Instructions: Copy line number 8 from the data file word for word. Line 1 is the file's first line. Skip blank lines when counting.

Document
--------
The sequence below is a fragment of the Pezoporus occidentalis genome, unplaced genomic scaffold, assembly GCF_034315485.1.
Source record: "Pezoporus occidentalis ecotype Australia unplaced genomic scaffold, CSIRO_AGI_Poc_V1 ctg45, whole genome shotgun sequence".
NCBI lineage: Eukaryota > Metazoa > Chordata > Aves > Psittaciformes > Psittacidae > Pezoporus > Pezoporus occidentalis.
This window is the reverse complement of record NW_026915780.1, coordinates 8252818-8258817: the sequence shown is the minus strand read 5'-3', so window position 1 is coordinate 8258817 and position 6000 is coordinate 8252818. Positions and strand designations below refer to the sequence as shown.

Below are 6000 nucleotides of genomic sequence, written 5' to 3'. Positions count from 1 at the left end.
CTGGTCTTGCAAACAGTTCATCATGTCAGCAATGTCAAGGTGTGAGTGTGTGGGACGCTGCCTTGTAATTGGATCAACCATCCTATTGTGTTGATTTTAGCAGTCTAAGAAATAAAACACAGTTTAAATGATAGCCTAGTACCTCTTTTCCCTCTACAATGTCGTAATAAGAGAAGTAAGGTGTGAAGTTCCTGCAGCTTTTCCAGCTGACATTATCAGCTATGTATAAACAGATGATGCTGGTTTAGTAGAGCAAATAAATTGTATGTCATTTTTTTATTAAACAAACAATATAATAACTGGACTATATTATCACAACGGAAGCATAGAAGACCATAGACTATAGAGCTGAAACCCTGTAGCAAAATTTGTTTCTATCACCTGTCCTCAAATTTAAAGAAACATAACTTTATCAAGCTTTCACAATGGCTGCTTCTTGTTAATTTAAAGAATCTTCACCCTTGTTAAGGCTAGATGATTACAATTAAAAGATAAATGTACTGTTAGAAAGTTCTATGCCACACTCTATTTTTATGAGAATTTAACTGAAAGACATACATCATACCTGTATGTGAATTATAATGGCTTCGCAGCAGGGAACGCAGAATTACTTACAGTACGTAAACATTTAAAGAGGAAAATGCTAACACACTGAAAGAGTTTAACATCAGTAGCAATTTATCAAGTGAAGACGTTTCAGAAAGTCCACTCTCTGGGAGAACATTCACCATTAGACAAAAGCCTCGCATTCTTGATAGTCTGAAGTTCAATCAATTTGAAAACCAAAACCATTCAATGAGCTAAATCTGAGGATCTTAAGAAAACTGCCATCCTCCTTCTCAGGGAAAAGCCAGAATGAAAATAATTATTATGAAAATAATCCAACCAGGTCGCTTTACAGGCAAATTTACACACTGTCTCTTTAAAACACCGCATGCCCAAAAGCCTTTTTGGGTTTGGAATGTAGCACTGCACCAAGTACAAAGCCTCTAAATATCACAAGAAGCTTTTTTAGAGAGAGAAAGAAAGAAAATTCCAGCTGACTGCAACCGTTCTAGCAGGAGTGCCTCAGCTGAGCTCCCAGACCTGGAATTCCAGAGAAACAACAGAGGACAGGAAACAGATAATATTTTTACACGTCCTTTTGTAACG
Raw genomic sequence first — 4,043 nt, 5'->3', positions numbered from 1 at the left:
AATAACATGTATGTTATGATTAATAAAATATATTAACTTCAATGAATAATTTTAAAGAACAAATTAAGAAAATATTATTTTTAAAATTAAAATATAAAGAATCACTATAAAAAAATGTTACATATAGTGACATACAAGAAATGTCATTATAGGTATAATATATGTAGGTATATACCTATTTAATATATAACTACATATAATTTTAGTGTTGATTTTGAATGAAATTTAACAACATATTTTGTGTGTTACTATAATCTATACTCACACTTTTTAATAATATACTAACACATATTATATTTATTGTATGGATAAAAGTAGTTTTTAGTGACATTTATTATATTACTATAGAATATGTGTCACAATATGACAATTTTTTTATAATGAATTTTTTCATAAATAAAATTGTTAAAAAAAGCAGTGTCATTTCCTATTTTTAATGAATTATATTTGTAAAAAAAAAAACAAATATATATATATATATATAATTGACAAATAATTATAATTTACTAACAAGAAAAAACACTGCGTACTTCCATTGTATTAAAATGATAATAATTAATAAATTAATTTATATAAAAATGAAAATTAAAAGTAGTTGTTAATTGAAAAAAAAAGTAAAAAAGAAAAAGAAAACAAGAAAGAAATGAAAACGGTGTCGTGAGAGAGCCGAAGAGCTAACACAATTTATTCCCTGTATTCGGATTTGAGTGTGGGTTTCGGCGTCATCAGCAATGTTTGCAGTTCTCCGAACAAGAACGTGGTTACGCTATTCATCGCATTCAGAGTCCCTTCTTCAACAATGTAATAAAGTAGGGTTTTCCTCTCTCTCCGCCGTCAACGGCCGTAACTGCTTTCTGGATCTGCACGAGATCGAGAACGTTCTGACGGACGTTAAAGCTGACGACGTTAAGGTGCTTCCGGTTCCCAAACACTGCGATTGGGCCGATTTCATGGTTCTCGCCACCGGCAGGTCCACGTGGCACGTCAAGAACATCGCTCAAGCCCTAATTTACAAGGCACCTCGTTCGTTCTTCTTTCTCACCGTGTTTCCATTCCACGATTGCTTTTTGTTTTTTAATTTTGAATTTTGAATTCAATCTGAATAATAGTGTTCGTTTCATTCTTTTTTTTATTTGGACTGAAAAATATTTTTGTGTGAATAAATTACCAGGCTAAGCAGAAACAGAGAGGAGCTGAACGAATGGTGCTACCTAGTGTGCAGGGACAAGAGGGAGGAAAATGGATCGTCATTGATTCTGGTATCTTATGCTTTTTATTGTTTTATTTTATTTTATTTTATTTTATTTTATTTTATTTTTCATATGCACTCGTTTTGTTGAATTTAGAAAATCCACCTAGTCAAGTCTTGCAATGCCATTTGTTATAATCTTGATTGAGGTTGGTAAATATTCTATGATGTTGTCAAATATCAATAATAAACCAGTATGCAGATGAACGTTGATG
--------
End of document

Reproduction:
AATAACATGTATGTTATGATTAATAAAATATATTAACTTCAATGAATAATTTTAAAGAACAAATTAAGAAAATATTATTTTTAAAATTAAAATATAAAGAATCACTATAAAAAAATGTTACATATAGTGACATACAAGAAATGTCATTATAGGTATAATATATGTAGGTATATACCTATTTAATATATAACTACATATAATTTTAGTGTTGATTTTGAATGAAATTTAACAACATATTTTGTGTGTTACTATAATCTATACTCACACTTTTTAATAATATACTAACACATATTATATTTATTGTATGGATAAAAGTAGTTTTTAGTGACATTTATTATATTACTATAGAATATGTGTCACAATATGACAATTTTTTTATAATGAATTTTTTCATAAATAAAATTGTTAAAAAAAGCAGTGTCATTTCCTATTTTTAATGAATTATATTTGTAAAAAAAAAAACAAATATATATATATATATATAATTGACAAATAATTATAATTTACTAACAAGAAAAAACACTGCGTACTTCCATTGTATTAAAATGATAATAATTAATAAATTAATTTATATAAAAATGAAAATTAAAAGTAGTTGTTAATTGAAAAAAAAAGTAAAAAAGAAAAAGAAAACAAGAAAGAAATGAAAACGGTGTCGTGAGAGAGCCGAAGAGCTAACACAATTTATTCCCTGTATTCGGATTTGAGTGTGGGTTTCGGCGTCATCAGCAATGTTTGCAGTTCTCCGAACAAGAACGTGGTTACGCTATTCATCGCATTCAGAGTCCCTTCTTCAACAATGTAATAAAGTAGGGTTTTCCTCTCTCTCCGCCGTCAACGGCCGTAACTGCTTTCTGGATCTGCACGAGATCGAGAACGTTCTGACGGACGTTAAAGCTGACGACGTTAAGGTGCTTCCGGTTCCCAAACACTGCGATTGGGCCGATTTCATGGTTCTCGCCACCGGCAGGTCCACGTGGCACGTCAAGAACATCGCTCAAGCCCTAATTTACAAGGCACCTCGTTCGTTCTTCTTTCTCACCGTGTTTCCATTCCACGATTGCTTTTTGTTTTTTAATTTTGAATTTTGAATTCAATCTGAATAATAGTGTTCGTTTCATTCTTTTTTTTATTTGGACTGAAAAATATTTTTGTGTGAATAAATTACCAGGCTAAGCAGAAACAGAGAGGAGCTGAACGAATGGTGCTACCTAGTGTGCAGGGACAAGAGGGAGGAAAATGGATCGTCATTGATTCTGGTATCTTATGCTTTTTATTGTTTTATTTTATTTTATTTTATTTTATTTTATTTTATTTTTCATATGCACTCGTTTTGTTGAATTTAGAAAATCCACCTAGTCAAGTCTTGCAATGCCATTTGTTATAATCTTGATTGAGGTTGGTAAATATTCTATGATGTTGTCAAATATCAATAATAAACCAGTATGCAGATGAACGTTGATG